Blood drive held despite campus closures

Blood drive held despite campus closures

Photo Credits: Nicki Padar / Aggie File.

Need for donations increases as COVID-19 pandemic continues 

UC Davis partnered with Vitalant and the Red Cross to hold two blood drives on campus from May 21–22 and 28–29. Unlike past blood drives, students interested in donating made appointments in advance to increase safety precautions. 

In addition to regular partnership with Vitalant, the Red Cross had a donation bus on campus. The Red Cross has been holding regular blood drives at UC Davis’ Sacramento campus throughout the pandemic. 

Students participating were required to wear face coverings. Each testing station was at least six feet apart to minimize health and safety risks. 

“Blood donation continues to be essential, especially during this pandemic,” said Chancellor Gary May via email. “Giving blood is a wonderful way to help others while remaining physically distant and following county health guidelines. Every pint of blood can save up to three lives, and the need for blood is ever-present — one pint every two seconds.”

According to the Red Cross, the number of blood donations has decreased dramatically as a result of the COVID-19 pandemic. 

To help ensure the safety of donors and staff, the Red Cross implemented numerous precautions including taking staff and donors’ temperatures before donations, providing hand sanitizer, requiring appointments and increasing disinfection procedures.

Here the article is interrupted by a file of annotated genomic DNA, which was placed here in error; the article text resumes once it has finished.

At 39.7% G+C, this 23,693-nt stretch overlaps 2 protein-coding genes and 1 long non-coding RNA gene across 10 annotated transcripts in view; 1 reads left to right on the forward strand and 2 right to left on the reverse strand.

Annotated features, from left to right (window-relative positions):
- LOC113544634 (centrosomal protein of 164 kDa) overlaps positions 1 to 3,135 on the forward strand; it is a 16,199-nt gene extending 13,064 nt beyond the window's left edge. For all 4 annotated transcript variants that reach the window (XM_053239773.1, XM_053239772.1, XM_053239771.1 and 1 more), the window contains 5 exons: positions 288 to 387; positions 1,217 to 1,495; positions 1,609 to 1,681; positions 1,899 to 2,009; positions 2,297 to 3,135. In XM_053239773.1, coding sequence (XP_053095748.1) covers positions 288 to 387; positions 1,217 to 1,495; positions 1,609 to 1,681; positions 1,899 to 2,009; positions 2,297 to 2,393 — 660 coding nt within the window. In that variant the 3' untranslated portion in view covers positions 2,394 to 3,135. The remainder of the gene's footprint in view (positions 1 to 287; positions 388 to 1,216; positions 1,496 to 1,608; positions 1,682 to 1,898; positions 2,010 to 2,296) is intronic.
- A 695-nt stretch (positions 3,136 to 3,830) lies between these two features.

Jerome Michael Adams, the U.S. surgeon general, released a statement encouraging the public to consider donating blood. 

“Social distancing does not have to mean social disengagement,” Adams said. “You can still go out and give blood.” 

In addition to increased safety and health precautions, the FDA is also relaxing its stance on men who have sex with men (MSM) donating blood.

Currently, MSM are unable to donate blood without abstaining from sex for at least 12 months. In the past, MSM were completely ineligible from donating.

“None of us able to donate blood should take for granted what a privilege it is and what a difference we can make,” May said in a statement. “I look forward to the day when all who want to give blood and can do so safely are allowed to give this generous gift.”

The FDA recently released a statement addressing its change on the 40-year restriction.

“At the FDA, we want to do everything we can to encourage more blood donations, which includes revisiting and updating some of our existing policies to help ensure we have an adequate blood supply, while still protecting the safety of our nation’s blood supply,” the statement said. 

MSM are now only required to abstain from sex for three months before donating blood, instead of 12.

Written by: Ally Russell — campus@theaggie.org